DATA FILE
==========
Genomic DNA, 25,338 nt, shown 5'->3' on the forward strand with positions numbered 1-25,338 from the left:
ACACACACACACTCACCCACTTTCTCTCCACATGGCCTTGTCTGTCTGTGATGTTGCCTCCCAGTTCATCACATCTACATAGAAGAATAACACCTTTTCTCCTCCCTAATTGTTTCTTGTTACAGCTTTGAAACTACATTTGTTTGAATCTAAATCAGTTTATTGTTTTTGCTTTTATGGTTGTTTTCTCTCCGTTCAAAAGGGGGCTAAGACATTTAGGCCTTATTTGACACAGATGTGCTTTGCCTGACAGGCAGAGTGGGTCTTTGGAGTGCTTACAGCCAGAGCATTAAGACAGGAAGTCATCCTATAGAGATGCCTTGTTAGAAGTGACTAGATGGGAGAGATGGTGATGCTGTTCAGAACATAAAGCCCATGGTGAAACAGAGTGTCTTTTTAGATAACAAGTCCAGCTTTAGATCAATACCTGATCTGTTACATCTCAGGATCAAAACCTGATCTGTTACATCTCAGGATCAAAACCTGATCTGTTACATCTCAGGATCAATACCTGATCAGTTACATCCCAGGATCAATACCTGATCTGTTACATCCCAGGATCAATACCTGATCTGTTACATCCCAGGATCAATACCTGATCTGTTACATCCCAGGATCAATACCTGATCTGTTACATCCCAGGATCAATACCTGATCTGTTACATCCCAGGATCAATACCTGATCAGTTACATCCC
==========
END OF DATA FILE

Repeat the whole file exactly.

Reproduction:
Genomic DNA, 25,338 nt, shown 5'->3' on the forward strand with positions numbered 1-25,338 from the left:
ACACACACACACTCACCCACTTTCTCTCCACATGGCCTTGTCTGTCTGTGATGTTGCCTCCCAGTTCATCACATCTACATAGAAGAATAACACCTTTTCTCCTCCCTAATTGTTTCTTGTTACAGCTTTGAAACTACATTTGTTTGAATCTAAATCAGTTTATTGTTTTTGCTTTTATGGTTGTTTTCTCTCCGTTCAAAAGGGGGCTAAGACATTTAGGCCTTATTTGACACAGATGTGCTTTGCCTGACAGGCAGAGTGGGTCTTTGGAGTGCTTACAGCCAGAGCATTAAGACAGGAAGTCATCCTATAGAGATGCCTTGTTAGAAGTGACTAGATGGGAGAGATGGTGATGCTGTTCAGAACATAAAGCCCATGGTGAAACAGAGTGTCTTTTTAGATAACAAGTCCAGCTTTAGATCAATACCTGATCTGTTACATCTCAGGATCAAAACCTGATCTGTTACATCTCAGGATCAAAACCTGATCTGTTACATCTCAGGATCAATACCTGATCAGTTACATCCCAGGATCAATACCTGATCTGTTACATCCCAGGATCAATACCTGATCTGTTACATCCCAGGATCAATACCTGATCTGTTACATCCCAGGATCAATACCTGATCTGTTACATCCCAGGATCAATACCTGATCTGTTACATCCCAGGATCAATACCTGATCAGTTACATCCC